List of UK (fan)zine collections

This list is intended to be a resource to other UK (fan)zine researchers.  It is by no means exhaustive and is a work-in-progress. Please contact me via the comment box below if there are any that are missing and that need to be added. It was originally drawn up for a paper/presentation, ‘Fan Fiction in the Library‘, delivered at the Fan Studies Network Conference 2016 (paper currently in press) with Lyn Robinson.

Major thanks to the zine collections list at http://zines.barnard.edu/zine-libraries#uk for the bulk of these links!

 

  • 56a Zine Library, London, England. Political, feminist, queer, activist zines as well as perzines and punk zines.
  • British Library, London, England. Counterculture zines, women’s zines, riot grrrl zines,music zines, football zines, alternative comics.
  • Canny Little Library, Newcastle upon Tyne, England. Punk zines, feminist zines, queer zines, perzines, political zines, and pamphlets.
  • Cowley Club, Brighton, England. Lending library with materials relating to libertarian, ecological, and feminist books, pamphlets, and zines.
  • Glasgow Women’s Library, Glasgow, Scotland. Feminist, perzines, music, punk, political, comics included in the collection. The collection dates from the early 90s to present day.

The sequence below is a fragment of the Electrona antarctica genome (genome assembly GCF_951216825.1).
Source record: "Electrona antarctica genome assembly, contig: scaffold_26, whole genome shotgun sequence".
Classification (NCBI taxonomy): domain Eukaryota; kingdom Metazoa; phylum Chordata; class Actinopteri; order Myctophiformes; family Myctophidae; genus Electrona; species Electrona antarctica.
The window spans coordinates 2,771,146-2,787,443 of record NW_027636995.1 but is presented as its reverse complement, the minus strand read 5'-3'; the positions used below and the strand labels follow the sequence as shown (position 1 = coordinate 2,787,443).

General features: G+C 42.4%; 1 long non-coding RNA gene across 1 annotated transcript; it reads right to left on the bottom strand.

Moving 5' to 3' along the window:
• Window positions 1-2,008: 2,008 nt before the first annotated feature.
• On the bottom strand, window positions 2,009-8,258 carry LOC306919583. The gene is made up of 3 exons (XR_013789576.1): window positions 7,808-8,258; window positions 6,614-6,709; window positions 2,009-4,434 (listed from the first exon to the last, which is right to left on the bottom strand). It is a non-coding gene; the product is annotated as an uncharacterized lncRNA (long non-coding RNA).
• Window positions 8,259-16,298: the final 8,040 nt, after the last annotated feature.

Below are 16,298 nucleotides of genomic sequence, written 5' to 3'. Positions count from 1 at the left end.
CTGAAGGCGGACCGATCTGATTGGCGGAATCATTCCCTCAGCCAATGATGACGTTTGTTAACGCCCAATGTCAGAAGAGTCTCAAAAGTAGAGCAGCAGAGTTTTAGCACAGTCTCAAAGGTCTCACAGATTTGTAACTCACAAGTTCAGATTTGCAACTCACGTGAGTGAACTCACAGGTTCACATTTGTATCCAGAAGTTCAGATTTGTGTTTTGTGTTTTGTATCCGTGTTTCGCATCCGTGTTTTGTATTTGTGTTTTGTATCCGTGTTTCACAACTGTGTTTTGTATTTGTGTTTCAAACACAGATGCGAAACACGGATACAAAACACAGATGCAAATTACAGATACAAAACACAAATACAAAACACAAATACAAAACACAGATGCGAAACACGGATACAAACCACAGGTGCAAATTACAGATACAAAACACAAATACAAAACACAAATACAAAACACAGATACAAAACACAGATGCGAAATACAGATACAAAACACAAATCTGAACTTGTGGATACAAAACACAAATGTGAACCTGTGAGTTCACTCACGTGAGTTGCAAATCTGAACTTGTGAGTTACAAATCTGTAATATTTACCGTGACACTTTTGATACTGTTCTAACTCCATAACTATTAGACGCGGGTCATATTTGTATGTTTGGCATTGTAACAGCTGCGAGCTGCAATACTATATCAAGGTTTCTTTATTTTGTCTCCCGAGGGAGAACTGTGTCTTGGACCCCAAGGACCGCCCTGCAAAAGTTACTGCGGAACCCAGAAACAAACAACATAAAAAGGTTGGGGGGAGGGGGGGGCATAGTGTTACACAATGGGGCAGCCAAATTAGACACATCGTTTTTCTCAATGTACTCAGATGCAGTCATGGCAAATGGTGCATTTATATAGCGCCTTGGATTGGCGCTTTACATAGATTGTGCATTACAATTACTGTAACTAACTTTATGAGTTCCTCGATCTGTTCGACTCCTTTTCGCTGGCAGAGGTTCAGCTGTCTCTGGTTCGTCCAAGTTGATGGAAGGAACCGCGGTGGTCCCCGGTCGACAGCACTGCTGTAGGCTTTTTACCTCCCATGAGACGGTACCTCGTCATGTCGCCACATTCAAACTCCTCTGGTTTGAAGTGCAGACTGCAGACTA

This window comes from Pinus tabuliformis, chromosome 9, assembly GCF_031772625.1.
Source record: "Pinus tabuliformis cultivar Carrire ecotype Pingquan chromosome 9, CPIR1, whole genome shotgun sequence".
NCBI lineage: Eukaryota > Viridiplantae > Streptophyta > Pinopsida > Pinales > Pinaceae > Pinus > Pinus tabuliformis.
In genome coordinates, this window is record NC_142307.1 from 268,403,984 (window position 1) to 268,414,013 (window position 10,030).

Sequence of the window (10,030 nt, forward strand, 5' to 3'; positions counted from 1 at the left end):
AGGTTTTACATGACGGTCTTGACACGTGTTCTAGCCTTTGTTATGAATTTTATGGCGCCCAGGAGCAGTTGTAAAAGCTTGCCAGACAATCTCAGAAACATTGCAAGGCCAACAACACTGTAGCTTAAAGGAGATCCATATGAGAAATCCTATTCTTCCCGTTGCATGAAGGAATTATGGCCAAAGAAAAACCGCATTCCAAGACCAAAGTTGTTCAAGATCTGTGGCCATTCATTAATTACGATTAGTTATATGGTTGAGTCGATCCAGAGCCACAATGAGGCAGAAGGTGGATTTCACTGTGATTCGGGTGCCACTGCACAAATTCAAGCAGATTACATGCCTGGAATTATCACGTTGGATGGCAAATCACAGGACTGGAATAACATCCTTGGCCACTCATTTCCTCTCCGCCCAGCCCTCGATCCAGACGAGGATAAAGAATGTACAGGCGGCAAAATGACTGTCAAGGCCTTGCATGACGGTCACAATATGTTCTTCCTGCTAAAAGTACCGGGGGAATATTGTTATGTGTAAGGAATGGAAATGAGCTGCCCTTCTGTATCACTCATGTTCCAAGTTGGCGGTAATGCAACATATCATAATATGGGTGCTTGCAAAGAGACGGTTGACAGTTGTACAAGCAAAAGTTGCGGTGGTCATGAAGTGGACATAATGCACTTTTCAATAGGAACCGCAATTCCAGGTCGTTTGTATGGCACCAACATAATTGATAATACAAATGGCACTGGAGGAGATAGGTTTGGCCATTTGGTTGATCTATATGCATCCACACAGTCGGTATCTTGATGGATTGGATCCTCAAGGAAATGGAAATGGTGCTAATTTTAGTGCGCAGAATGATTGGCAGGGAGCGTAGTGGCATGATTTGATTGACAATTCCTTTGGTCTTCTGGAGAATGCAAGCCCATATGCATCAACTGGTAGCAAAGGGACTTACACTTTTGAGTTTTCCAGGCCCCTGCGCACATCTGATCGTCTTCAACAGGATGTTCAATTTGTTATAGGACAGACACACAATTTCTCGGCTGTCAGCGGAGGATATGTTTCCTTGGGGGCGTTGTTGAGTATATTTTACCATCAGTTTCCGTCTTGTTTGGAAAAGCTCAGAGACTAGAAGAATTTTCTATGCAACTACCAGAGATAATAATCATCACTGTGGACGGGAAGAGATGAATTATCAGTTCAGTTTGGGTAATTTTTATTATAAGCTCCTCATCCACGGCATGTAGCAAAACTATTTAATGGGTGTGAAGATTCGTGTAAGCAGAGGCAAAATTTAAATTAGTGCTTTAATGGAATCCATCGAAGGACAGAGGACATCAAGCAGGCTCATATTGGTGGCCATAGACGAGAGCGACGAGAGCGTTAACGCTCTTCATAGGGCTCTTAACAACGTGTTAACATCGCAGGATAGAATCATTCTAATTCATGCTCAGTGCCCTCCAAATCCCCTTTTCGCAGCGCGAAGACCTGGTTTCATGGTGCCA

• London College of Communication, London, England. Art zines as well as music/personal/political zines, covering art, music, photography, politics and personal stories; mostly 21st century zines, oldest 1970’s, currently being added to). Also at https://www.facebook.com/LCCLibraryZineCollection
  • Manchester LGBT Zine Library, Manchester, England. Zines housed in the Joyce Layland LGBT Centre
  • Manchester Metropolitan University, Manchester, England. Was slated to open late 2016. No further news as yet. Currently taking donations.
  • Mobile Menstrual Zine Library, Sheffield, England. Reference only.
  • Poetry Library, London, England. Poetry zines, art zines, radical printing, fanzines, and perzines.
  • Salford Zine Library, Manchester, England. A self-publishing archive formed in January 2010 by Craig John Barr.
  • Stuart Hall Library, London, England. Cultural diversity, race, ethnicity, gender, and sexuality, as well as personal/political/arts based zines.
  • Tate Library, London, England. Art zines (collage, illustration, and photography feature heavily), punk zines, fanzines, political and personal zines, comix, and poetry zines.
  • University for the Creative Arts, Epsom, England. The Public Zine Collection. Art zines, etc.
  • University of Liverpool Library special collections (includes fanzines in their science fiction collection).
  • University of Portsmouth/Zineopolis, Portsmouth, Hampshire. Zineopolis! Supports an arts, design & media illustration course
  • The Women’s Library, LSE, London, England.
  • York Zine Library, York, England. A small lending library of zines, indie press comics and DIY publications based at Travelling Man York.

 

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Delphi study findings: the resources fans use